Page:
Religion plays a role in Native American adoption case before Supreme Court
As the Supreme Court heard the case of Brackeen v. Haaland on November 9, what was at stake for most interested parties was the decades-old Indian Child Welfare Act, considered by many to be the “gold standard” of child welfare policy. Passed by Congress in 1978, the act was meant to stop Native American families from being separated by state child welfare agencies and private adoption services and instead seek placement for children within a federally recognized tribe.
But some also see Brackeen v. Haaland as a case about religious liberty, and not only because at its heart is, as the New York Times put it earlier this week, “the Solomonic fight over the fate of a child.”
“This absolutely is about culture/religion,” said Robert Miller, a professor of law at the Sandra Day O’Connor College of Law at Arizona State University.
“It’s about raising your citizens for the future to preserve your language, your cultural practices. You and I could easily put the category of religion on that,” said Miller, an enrolled citizen of the Eastern Shawnee Tribe and tribal judge.
The plaintiffs in the Supreme Court case, Jennifer and Chad Brackeen, are a White couple living in Texas who want to adopt a now 4-year-old girl whose birth mother is Navajo. The couple had already adopted the girl’s brother, who shares the same birth mother, and when the girl was born in 2018 and fostered by another family, the couple filed for custody of her, too.
But ICWA establishes that children in foster care who are eligible for tribal membership should be placed with extended family, another member of their tribe, or another Native American family whenever possible. And a relative—a great-aunt who lives in the Navajo Nation in Arizona and visits regularly with the children’s older siblings—also wants to adopt the girl.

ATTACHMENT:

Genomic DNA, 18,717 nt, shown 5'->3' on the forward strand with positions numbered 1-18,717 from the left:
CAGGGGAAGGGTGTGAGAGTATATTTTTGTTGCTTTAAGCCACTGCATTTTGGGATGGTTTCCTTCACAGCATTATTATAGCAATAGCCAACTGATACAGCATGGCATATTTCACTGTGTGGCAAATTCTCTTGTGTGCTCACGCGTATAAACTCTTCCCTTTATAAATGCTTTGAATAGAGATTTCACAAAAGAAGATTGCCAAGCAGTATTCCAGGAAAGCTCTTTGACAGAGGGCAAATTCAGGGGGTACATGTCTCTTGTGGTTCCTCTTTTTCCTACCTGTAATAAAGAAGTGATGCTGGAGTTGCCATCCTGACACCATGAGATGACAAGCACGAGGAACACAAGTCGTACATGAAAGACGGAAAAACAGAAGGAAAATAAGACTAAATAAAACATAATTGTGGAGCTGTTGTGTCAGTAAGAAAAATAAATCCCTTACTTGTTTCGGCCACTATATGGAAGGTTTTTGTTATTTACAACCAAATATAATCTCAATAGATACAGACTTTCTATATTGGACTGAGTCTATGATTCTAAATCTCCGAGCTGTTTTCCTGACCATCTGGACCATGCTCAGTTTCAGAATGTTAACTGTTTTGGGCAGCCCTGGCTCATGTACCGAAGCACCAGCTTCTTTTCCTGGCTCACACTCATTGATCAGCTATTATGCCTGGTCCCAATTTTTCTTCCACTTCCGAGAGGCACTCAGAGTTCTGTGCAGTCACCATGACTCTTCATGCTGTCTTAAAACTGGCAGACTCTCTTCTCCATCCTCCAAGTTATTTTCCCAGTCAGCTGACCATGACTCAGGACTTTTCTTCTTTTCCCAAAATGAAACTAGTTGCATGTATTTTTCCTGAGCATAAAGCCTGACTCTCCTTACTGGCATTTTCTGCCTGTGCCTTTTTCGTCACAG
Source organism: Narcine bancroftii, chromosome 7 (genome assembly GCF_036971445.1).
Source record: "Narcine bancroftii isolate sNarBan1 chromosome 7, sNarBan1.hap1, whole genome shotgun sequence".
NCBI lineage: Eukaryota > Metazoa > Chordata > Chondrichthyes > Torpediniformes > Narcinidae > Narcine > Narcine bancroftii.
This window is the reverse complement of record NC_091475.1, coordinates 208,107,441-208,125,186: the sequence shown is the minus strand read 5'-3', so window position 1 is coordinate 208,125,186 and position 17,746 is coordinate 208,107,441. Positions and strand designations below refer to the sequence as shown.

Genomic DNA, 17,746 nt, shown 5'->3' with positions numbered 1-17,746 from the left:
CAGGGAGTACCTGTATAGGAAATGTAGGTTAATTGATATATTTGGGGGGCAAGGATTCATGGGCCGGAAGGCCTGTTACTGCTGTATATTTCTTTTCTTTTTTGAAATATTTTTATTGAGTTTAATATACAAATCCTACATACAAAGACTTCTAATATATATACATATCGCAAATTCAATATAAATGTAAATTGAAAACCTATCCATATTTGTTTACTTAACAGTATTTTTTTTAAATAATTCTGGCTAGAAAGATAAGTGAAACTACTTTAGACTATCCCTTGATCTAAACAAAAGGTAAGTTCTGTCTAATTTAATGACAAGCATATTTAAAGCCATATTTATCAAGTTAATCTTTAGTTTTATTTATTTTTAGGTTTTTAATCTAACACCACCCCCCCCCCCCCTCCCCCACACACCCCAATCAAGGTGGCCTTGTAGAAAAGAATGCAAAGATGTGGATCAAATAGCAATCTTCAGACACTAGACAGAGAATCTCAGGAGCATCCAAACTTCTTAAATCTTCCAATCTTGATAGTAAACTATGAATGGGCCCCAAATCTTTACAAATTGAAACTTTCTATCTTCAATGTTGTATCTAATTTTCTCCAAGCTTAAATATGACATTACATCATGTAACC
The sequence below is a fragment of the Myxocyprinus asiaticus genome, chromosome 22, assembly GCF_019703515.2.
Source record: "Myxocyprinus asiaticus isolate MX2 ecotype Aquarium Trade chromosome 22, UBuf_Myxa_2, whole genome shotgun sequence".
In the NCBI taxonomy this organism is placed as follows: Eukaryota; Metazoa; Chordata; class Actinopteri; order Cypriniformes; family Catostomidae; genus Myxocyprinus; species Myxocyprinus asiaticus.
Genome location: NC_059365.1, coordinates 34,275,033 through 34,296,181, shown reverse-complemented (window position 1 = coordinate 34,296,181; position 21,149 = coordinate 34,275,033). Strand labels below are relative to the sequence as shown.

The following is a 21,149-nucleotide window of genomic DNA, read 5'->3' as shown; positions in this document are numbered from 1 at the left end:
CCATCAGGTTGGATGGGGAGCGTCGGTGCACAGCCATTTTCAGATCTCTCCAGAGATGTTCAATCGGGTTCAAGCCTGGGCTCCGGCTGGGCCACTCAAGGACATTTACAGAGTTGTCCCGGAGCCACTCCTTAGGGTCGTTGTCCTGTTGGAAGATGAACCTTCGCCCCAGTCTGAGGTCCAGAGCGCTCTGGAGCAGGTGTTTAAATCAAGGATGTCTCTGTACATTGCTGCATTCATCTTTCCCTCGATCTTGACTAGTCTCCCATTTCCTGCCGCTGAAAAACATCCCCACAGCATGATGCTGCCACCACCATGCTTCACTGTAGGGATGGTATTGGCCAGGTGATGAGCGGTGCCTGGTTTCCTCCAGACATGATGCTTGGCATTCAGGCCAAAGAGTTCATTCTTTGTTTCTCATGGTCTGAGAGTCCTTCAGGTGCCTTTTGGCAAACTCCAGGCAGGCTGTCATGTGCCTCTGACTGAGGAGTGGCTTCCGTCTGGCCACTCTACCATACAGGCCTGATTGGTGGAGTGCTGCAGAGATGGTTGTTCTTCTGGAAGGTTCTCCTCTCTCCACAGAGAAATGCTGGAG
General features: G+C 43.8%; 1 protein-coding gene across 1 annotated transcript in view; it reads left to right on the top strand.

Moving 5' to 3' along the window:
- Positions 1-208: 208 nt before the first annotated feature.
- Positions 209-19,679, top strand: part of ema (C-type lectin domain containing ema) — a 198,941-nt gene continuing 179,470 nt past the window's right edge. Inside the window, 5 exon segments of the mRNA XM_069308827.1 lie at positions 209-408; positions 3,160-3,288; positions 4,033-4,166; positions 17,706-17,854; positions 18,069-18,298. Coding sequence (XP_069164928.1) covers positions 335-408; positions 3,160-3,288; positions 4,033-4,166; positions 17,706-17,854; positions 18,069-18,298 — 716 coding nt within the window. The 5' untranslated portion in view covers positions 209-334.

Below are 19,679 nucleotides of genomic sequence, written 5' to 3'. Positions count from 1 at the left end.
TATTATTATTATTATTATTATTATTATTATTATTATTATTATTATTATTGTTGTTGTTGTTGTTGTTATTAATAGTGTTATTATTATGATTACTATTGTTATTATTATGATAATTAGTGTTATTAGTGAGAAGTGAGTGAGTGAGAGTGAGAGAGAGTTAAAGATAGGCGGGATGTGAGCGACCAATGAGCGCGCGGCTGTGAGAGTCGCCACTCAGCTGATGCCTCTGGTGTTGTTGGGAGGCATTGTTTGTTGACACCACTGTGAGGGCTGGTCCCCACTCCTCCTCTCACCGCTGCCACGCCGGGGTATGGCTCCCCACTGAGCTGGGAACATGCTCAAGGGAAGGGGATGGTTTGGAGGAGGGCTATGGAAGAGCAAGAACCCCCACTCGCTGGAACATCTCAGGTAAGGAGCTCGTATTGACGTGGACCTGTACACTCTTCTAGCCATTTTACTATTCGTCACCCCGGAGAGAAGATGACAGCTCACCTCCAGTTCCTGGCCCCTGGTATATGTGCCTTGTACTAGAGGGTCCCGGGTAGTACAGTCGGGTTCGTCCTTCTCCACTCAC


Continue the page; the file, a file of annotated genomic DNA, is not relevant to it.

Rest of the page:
In 2017, the Brackeens became the lead plaintiffs in a federal lawsuit brought by the state attorneys general of Texas, Louisiana, and Indiana as well as other families challenging the law.
In 2019, a Texas judge ruled that the two families would share custody, with the girl living primarily with the Brackeens and spending time each summer with her great-aunt in the Navajo Nation.
The Brackeens’ case argues the Indian Child Welfare Act is unconstitutional, explained Ana Eveleigh, a Barnard College student who worked with Columbia Law School’s Law, Rights, and Religion Project this summer to analyze the religious dynamics in Brackeen v. Haaland. The argument lies in part in the idea that the law constitutes racial discrimination by determining the placement of children based on race, Eveleigh said.
But federal law has long viewed Native Americans not as a racial group, but as members of sovereign nations, said Miller. If the Supreme Court were to decide the law is “race based,” it would undo hundreds of years of European and American interactions with tribal governments, he said.
“Every power that tribes have—sovereignty, their own territory, they can have police, they can jail people, they have court systems—I mean, all that would be in question if the court goes this far. I think it won’t, and I certainly hope it won’t, but this case has people worried.”